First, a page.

Chris, I have never seen the box of this cartridge either, but I believe that this is an early variation of the .380 Revolver by G. Roth, which would explain the differences in measurements (other than extreme manufacturing tolerances). In some circumstances this is explained because some companies started with an outside lubricated bullet with heel and later changed to an inside lubricated design with an expanding base cavity or an entirely hollow base.
Also, even if I don’t think this is the case, if this is indeed an unknown 9.5x18R cartridge, then its G. Roth case number would be unknown as well, as there is no reported number for a 9.5x18R other than number 100, which is clearly described in catalogs as a .380 Revolver.
Here is a comparison of your specimen with another example with the same headstamp and a .380 Revolver by J. Roth:
Dimensions 1 (9.5 / * / GR / * /): RØ: 0.425, HØ: 0.374, MØ: 0.373, BØ: 0.373, CL: 0.719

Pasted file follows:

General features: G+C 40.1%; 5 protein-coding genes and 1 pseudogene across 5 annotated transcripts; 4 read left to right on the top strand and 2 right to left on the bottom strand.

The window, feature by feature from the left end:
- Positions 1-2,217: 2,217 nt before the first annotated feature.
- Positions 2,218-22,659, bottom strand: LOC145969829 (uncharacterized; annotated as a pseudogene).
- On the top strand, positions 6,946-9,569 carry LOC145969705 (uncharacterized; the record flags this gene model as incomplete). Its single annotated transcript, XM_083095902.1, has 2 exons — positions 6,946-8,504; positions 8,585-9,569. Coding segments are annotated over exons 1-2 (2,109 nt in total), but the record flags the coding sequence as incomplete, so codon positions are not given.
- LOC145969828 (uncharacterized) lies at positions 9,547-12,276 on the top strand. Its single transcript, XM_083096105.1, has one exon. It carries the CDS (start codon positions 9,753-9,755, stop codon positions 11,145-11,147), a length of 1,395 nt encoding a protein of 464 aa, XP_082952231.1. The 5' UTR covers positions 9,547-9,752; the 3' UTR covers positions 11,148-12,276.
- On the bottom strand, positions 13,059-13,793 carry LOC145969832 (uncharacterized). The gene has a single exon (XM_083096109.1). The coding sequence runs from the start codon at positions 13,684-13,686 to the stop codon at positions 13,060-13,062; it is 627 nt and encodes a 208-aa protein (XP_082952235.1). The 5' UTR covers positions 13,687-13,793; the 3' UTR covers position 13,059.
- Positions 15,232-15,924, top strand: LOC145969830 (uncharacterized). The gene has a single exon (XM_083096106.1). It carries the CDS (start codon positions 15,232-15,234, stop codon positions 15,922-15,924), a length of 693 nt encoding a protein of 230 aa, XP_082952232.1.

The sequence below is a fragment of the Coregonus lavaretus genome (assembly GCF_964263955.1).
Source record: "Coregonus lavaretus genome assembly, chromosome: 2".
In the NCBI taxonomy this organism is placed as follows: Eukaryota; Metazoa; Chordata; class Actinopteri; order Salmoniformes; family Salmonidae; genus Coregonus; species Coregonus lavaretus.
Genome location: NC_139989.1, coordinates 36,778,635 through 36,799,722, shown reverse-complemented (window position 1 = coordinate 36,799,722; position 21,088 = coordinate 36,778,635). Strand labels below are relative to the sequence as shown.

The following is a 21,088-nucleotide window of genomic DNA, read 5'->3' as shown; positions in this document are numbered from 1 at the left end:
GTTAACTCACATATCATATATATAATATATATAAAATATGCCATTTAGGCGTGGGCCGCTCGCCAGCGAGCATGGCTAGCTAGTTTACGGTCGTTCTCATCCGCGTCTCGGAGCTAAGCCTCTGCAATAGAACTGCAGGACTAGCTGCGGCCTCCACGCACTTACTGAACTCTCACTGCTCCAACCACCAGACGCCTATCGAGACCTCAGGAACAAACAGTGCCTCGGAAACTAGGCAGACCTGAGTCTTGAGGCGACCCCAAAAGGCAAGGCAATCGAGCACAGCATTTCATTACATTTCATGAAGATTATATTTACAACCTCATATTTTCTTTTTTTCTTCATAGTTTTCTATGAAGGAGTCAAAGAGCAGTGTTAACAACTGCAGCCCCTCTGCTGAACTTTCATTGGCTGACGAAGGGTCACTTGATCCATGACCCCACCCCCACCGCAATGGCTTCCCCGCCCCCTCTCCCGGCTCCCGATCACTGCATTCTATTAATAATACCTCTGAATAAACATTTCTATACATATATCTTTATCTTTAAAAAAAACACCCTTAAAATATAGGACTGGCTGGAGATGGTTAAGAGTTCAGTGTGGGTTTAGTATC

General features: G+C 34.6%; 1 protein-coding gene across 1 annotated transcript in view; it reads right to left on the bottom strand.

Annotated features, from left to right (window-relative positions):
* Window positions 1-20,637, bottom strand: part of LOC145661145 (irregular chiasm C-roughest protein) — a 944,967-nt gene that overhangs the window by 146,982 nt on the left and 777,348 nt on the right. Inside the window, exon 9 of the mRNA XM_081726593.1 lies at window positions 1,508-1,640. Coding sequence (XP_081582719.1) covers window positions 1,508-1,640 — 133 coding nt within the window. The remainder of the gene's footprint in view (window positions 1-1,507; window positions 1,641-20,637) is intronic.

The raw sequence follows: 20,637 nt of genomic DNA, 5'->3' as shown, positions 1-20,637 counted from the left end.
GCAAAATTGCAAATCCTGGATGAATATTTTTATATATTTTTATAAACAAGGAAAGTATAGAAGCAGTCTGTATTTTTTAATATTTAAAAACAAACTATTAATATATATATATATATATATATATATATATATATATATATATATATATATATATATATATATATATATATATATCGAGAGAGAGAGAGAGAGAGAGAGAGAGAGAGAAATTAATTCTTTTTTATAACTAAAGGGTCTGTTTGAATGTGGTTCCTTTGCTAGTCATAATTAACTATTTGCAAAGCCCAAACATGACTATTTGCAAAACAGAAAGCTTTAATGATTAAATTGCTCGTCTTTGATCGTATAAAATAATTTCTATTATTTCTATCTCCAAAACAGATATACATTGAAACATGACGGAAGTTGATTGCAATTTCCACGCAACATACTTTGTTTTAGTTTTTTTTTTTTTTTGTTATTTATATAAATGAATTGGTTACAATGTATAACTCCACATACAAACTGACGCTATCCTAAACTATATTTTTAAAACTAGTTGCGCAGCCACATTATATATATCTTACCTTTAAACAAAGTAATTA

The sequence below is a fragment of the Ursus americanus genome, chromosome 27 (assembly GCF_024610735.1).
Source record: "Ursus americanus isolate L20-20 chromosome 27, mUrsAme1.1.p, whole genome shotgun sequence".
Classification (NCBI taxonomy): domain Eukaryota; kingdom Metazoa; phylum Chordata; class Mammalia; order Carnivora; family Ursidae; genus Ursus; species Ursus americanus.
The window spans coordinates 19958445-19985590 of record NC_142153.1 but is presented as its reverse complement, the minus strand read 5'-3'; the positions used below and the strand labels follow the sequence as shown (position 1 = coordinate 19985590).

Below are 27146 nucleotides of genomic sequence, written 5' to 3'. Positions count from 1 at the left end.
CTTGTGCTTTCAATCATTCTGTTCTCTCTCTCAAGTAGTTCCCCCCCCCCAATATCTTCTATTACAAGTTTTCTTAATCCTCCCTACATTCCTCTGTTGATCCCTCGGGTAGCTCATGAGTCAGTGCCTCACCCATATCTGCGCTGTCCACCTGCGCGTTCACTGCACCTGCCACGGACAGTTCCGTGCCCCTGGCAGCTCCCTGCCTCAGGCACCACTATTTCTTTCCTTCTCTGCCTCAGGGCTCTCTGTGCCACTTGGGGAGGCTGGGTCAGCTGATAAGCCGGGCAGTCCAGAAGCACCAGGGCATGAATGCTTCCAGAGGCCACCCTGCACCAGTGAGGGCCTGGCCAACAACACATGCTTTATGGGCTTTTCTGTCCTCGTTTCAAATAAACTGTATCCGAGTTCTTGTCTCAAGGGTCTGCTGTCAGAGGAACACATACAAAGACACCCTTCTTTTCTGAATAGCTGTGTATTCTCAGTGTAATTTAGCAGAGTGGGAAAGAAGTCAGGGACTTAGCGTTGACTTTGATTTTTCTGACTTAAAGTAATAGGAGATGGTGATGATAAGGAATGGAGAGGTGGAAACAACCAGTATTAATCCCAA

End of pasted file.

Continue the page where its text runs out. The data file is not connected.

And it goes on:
Dimensions 2 (9.5 / * / GR / * /): RØ: 0.425, HØ: 0.375, MØ: 0.371, BØ: 0.375, CL: 0.702
Dimensions 3 (JR / * / 100 / * /): RØ: 0.413, HØ: 0.373, MØ: 0.370, BØ: 0.366, CL: 0.708
Dimensions 1 (9.5 / * / GR / * /): RØ: 10.79, HØ: 9.47, MØ: 9.47, BØ: 9.47, CL: 18.26
Dimensions 2 (9.5 / * / GR / * /): RØ: 10.79, HØ: 9.52, MØ: 9.42, BØ: 9.52, CL: 17.83
Dimensions 3 (JR / * / 100 / * /): RØ: 10.49, HØ: 9.47, MØ: 9.39, BØ: 9.29, CL: 17.98
For further comparion with other extreme measurements in .380, these are the dimensions of an early Eley example with copper case and “battery cup” primer (in millimeters only):
Dimensions 4 (no headstamp): RØ: 10.94, HØ: 9.61, MØ: 9.59, BØ: 9.58, CL: 17.64
And another one by SCB loaded with a hollow lead bullet (in millimeters only):
Dimensions 5 (SCB * 380 *): RØ: 10.90, HØ: 9.58, MØ: 9.57, BØ: 8.98, CL: 17.16
As you can see, if for some reason this 9.5x18R is something different from a .380 Revolver this is not clearly defined by its dimensions.
Regarding its designation, it seems that G. Roth considered that 9.5 mm was the equivalent to .380 from the 1880’s until c. WWI, and later changed to 9 mm. In the following excerpts you the see the designations used in 1886, c. 1910 and 1927, respectively.